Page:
When the cooler weather rolls around, you'll need to inspect moisture levels to ensure you're not overwatering your plants and damaging roots. Fertilisers can also help encourage optimum growth.

Using a slow-release treatment at the start of spring is always a good idea. You can then use liquid fertiliser once a month. Because it's a perennial, citronella can be left to its own devices throughout the year.

However, you may need to carry out occasional pruning to ensure your plants are looking their best. For best results, leave the pruning until the Autumn months.

You can be quite liberal when it comes to trimming your citronella grass down. Check out our review on the best garden secateurs if you don't have one available.

Provided you leave plants standing at a height of around six inches, you should experience healthy new growth come the spring.

Common Citronella Pests and Diseases for Citronella

Unlike many other perennials, citronella plants aren't susceptible to any particular diseases or common garden pests. However, they do have a habit of becoming pests themselves if seed heads aren't removed.

Author Bio:

Ray Brosnan is the co-owner of Brosnan Property Solutions, a property maintenance company. Ray and his team of garden landscapers are kept busy during the summer months.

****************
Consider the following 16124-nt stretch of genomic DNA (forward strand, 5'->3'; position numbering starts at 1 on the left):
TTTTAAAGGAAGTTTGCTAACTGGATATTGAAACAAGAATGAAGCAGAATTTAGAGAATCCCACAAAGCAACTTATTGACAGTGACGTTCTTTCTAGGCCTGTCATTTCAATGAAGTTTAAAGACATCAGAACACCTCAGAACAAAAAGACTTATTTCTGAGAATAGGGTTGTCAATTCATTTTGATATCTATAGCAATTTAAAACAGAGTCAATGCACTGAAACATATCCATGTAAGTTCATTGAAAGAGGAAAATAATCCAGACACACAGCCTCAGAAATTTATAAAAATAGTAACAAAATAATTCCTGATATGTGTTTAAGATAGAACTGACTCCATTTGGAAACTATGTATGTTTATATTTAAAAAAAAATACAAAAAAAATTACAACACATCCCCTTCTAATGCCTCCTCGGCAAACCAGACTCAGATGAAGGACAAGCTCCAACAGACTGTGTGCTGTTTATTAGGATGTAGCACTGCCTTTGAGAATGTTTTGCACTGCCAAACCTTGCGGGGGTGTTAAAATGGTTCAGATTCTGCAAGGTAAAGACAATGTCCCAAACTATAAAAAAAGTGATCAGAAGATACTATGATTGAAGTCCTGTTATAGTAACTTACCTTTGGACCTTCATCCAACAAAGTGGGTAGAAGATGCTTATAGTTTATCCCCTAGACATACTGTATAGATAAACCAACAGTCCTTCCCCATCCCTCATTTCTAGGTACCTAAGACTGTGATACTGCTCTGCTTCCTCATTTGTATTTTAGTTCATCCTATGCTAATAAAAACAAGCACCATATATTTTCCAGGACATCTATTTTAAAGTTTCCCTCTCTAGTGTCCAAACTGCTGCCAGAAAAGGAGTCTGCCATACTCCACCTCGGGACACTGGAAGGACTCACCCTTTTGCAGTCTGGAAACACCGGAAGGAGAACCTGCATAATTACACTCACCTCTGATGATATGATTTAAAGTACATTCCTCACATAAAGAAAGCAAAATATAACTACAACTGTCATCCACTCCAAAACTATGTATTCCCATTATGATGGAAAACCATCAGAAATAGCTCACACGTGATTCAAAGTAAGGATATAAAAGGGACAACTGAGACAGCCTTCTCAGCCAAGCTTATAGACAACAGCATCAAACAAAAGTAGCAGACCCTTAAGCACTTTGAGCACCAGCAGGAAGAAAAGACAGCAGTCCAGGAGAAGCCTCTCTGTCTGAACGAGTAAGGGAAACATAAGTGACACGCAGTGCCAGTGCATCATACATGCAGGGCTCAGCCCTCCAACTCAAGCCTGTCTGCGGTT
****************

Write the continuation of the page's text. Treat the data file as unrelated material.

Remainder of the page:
During winter, his team of plumbers and electricians are all hands-on deck. Ray and his brother have been running the business since 1997. 

Start Growing Citronella Plants in Your Garden

Ready to transform your garden into your very own tropical getaway? Citronella plants are a perfect choice. These low-maintenance plants thrive in the Australian climate and bring with them an enchanting aroma.

What's more, healthy plants can grow to an impressive height, easily filling up a barren patch or unloved outdoor corner.

Once mature plants have been established, you can continue to grow new specimens from stem cuttings without ever having to buy a potted plant again. 

There you have it! You are now ready to start growing citronella plants in your home. 

Citronella Plants Australian Grow and Care Guide